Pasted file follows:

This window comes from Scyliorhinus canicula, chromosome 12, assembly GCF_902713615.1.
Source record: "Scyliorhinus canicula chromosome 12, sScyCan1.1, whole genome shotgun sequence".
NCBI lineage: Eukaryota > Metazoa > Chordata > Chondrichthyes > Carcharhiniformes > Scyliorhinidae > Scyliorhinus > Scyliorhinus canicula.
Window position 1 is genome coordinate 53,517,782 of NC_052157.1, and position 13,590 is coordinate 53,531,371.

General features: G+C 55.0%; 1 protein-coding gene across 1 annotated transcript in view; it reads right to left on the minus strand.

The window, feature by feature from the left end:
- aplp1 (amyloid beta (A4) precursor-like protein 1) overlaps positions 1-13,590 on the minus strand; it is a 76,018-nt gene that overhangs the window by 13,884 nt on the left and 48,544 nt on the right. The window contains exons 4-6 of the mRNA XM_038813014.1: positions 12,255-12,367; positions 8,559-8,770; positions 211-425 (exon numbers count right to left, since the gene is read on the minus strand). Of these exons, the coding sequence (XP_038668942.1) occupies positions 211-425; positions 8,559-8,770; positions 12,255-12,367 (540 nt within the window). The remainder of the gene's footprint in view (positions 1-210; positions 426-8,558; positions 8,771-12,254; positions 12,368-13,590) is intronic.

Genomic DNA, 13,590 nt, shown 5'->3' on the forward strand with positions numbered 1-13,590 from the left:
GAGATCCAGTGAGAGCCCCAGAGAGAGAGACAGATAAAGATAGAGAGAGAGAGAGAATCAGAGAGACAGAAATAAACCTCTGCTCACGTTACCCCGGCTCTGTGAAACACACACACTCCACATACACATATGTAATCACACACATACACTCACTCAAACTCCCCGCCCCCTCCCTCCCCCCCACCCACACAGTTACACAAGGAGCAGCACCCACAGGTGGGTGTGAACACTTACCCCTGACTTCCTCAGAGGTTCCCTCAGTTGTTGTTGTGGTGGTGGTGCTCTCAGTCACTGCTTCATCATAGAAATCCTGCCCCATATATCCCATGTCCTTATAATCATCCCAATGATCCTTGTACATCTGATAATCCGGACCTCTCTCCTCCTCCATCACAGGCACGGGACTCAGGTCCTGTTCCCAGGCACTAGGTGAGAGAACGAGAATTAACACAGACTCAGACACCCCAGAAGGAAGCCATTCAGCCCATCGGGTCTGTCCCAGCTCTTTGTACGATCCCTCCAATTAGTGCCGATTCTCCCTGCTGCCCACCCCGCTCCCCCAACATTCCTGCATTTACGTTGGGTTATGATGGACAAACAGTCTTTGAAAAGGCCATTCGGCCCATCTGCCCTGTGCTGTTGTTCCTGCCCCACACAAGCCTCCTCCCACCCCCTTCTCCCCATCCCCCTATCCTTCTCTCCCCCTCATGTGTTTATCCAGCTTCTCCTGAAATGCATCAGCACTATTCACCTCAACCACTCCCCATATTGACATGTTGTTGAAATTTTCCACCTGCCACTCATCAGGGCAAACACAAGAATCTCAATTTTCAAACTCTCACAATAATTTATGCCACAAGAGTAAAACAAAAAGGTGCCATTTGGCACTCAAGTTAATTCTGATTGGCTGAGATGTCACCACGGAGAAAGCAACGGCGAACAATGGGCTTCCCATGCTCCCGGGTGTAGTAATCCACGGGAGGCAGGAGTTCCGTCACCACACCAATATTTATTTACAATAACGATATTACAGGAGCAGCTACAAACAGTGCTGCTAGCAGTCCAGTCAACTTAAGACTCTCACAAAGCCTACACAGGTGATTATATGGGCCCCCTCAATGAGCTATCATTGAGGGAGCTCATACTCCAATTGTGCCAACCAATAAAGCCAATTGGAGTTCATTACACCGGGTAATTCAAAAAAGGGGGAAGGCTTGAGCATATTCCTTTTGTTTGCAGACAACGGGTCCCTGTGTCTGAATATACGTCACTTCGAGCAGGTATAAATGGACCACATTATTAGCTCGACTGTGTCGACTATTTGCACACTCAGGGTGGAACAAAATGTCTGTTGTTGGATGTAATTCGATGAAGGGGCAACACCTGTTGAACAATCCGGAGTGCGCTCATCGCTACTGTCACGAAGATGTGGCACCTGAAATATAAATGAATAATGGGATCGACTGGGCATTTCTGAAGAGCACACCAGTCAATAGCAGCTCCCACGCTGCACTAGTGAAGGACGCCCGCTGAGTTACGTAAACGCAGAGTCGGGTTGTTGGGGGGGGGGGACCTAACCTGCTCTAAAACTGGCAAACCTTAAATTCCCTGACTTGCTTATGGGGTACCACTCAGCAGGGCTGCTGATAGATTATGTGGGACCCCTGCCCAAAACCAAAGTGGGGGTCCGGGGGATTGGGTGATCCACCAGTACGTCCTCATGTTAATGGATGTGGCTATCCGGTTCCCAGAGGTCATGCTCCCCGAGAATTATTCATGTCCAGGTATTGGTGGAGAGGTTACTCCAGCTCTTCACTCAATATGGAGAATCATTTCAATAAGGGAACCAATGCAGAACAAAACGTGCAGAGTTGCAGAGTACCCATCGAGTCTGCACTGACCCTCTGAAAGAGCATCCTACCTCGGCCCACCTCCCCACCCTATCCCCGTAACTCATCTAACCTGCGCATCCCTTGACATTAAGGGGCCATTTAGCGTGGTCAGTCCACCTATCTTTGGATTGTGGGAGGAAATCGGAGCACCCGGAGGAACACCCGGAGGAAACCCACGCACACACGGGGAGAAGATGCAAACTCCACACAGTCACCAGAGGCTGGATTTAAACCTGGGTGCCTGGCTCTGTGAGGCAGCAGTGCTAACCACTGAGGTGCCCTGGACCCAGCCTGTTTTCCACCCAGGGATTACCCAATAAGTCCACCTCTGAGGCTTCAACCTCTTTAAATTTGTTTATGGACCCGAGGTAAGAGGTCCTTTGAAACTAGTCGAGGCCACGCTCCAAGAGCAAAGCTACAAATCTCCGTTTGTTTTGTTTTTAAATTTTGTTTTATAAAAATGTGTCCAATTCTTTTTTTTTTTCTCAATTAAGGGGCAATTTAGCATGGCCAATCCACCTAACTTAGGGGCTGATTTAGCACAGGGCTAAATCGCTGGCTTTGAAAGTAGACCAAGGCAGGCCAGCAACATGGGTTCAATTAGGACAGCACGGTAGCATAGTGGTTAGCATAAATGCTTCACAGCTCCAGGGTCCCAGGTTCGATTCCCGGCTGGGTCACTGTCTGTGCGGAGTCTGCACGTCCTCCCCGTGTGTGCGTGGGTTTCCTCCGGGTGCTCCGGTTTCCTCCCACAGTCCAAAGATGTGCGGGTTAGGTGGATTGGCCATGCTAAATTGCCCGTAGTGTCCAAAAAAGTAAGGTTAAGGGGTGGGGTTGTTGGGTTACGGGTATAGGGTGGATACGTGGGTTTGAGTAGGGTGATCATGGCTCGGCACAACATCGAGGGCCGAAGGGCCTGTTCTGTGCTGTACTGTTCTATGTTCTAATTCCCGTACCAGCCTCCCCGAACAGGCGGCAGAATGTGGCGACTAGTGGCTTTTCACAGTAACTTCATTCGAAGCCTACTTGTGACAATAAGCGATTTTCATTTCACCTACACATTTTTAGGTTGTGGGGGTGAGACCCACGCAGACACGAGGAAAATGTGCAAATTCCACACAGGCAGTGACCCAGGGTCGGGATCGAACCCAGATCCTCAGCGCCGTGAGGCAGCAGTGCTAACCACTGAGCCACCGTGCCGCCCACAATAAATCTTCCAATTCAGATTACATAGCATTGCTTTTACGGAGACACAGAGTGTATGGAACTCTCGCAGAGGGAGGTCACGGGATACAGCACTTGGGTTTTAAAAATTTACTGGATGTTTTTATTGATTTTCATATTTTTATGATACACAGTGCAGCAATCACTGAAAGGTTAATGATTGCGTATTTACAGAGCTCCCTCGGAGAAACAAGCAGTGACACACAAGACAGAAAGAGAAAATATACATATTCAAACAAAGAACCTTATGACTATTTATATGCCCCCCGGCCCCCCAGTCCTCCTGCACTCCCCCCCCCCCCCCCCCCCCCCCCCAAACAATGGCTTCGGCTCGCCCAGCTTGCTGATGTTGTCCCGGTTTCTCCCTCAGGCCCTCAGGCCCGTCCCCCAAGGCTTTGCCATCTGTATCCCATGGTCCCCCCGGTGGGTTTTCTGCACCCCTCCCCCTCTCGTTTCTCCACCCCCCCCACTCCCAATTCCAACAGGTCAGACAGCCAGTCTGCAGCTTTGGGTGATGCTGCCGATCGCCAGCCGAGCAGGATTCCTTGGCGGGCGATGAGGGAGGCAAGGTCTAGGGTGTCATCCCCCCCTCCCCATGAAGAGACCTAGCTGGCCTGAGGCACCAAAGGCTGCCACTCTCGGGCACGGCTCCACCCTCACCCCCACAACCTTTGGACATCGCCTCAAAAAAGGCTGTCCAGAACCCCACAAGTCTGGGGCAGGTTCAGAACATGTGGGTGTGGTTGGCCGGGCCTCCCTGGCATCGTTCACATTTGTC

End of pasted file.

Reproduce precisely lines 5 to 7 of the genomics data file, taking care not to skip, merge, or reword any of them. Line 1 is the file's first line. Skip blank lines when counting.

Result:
General features: G+C 55.0%; 1 protein-coding gene across 1 annotated transcript in view; it reads right to left on the minus strand.

The window, feature by feature from the left end:
- aplp1 (amyloid beta (A4) precursor-like protein 1) overlaps positions 1-13,590 on the minus strand; it is a 76,018-nt gene that overhangs the window by 13,884 nt on the left and 48,544 nt on the right. The window contains exons 4-6 of the mRNA XM_038813014.1: positions 12,255-12,367; positions 8,559-8,770; positions 211-425 (exon numbers count right to left, since the gene is read on the minus strand). Of these exons, the coding sequence (XP_038668942.1) occupies positions 211-425; positions 8,559-8,770; positions 12,255-12,367 (540 nt within the window). The remainder of the gene's footprint in view (positions 1-210; positions 426-8,558; positions 8,771-12,254; positions 12,368-13,590) is intronic.